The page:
Tunisia's participation in the Saudi-led coalition to combat terrorism will not include deploying troops outside its territory, Tunisian Interior Minister Mohamed Najem Gharsalli was quoted as saying by Egyptian agency MENA on Friday.
The Saudi-led 34-state Islamic military coalition, which was announced on Tuesday, includes Arab and African countries such as Egypt, Tunisia, Qatar and the UAE, along with other Muslim-majority countries like Turkey, Malaysia and Pakistan.
The Saudi statement on Tuesday morning cited "a duty to protect the Islamic nation from the evils of all terrorist groups and organisations, whatever their sect and name, which wreak death and corruption on earth and aim to terrorise the innocent."
During a National Guard ceremony, Gharsalli stressed that Tunisia's top priority is to combat terrorism inside the country and on its borders.
He added that Tunisian authorities are on alert to halt any terrorist threats during the celebrations of the Moulid El-Nabawi (the birth of Prophet Mohammed) on 23 December, and on New Year's Eve.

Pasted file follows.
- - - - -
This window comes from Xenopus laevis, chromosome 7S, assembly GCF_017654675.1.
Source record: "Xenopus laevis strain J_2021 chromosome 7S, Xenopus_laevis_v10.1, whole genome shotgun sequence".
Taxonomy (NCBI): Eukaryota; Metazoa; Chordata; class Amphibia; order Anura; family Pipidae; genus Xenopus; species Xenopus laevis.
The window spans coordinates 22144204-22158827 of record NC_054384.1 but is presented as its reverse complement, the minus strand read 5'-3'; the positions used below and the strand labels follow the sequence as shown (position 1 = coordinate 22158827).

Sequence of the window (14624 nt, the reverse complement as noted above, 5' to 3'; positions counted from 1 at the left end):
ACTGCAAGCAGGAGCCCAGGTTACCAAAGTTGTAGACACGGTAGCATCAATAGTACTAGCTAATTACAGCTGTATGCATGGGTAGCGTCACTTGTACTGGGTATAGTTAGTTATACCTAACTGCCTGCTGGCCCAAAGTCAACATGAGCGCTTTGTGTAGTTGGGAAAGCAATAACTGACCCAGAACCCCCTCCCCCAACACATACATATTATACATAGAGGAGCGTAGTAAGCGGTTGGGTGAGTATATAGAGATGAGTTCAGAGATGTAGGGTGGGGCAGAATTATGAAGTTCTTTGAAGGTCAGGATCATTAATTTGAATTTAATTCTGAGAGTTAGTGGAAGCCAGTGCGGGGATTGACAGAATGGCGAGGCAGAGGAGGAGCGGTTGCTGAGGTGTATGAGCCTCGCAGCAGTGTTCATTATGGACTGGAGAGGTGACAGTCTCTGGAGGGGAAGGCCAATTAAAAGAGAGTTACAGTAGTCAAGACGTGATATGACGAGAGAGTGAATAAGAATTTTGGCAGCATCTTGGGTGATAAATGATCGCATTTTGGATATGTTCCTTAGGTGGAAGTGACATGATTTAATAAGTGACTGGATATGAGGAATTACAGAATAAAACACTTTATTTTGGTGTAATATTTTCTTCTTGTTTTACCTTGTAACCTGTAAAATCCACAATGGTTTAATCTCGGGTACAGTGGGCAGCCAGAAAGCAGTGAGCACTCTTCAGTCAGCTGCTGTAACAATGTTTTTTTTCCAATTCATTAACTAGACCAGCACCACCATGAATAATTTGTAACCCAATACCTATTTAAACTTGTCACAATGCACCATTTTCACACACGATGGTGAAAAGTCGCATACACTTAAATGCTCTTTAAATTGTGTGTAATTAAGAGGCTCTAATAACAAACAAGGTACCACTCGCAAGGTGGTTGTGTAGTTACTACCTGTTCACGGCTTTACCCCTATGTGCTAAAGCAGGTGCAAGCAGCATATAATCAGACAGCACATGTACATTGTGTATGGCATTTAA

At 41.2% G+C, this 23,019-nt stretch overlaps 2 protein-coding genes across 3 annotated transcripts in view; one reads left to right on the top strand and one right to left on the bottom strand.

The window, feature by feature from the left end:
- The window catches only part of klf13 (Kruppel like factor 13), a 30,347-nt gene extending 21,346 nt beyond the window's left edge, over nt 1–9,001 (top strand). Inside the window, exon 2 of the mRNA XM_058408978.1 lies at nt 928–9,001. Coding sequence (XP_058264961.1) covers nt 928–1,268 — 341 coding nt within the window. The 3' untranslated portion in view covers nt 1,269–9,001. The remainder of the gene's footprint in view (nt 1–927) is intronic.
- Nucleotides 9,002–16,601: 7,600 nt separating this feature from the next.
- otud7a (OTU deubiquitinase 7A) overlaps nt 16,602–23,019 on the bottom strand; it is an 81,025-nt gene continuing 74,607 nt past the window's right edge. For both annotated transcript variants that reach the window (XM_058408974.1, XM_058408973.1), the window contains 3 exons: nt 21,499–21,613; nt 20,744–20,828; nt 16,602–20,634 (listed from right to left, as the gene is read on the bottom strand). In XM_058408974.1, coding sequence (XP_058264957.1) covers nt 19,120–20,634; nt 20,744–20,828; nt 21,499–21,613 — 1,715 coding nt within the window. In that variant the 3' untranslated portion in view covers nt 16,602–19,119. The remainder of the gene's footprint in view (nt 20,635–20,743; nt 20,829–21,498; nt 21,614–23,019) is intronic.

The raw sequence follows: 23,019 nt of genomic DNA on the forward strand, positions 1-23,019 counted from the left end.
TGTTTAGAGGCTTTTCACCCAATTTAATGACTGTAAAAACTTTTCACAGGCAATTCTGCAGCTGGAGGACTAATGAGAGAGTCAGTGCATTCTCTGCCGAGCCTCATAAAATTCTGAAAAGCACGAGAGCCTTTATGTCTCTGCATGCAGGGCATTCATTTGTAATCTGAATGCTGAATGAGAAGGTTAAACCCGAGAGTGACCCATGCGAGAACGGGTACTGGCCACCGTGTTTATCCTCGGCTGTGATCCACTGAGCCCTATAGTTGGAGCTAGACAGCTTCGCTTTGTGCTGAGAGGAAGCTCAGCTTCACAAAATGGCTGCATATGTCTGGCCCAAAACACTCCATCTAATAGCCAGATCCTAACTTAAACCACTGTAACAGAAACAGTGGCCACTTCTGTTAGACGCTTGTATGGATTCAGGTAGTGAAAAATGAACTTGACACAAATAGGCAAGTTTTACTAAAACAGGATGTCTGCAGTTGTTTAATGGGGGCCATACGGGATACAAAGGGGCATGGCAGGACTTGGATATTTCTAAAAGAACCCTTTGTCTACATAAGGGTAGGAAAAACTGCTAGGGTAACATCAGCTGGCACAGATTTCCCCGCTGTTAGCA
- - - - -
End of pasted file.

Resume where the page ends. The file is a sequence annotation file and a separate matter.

Tunisian authorities announced a state of emergency for the second time following a terrorist attack on a bus belonging to the president's security entourage which killed 12 people on 24 November.
Tunisia, the cradle of the Arab Spring uprisings, has been hit by three terrorist attacks this year alone.
The earlier attacks, at the capital's National Bardo Museum and on a hotel beach near the Mediterranean resort of Sousse, left a total of 60 people dead. The three attacks were claimed by the Islamic State militant group.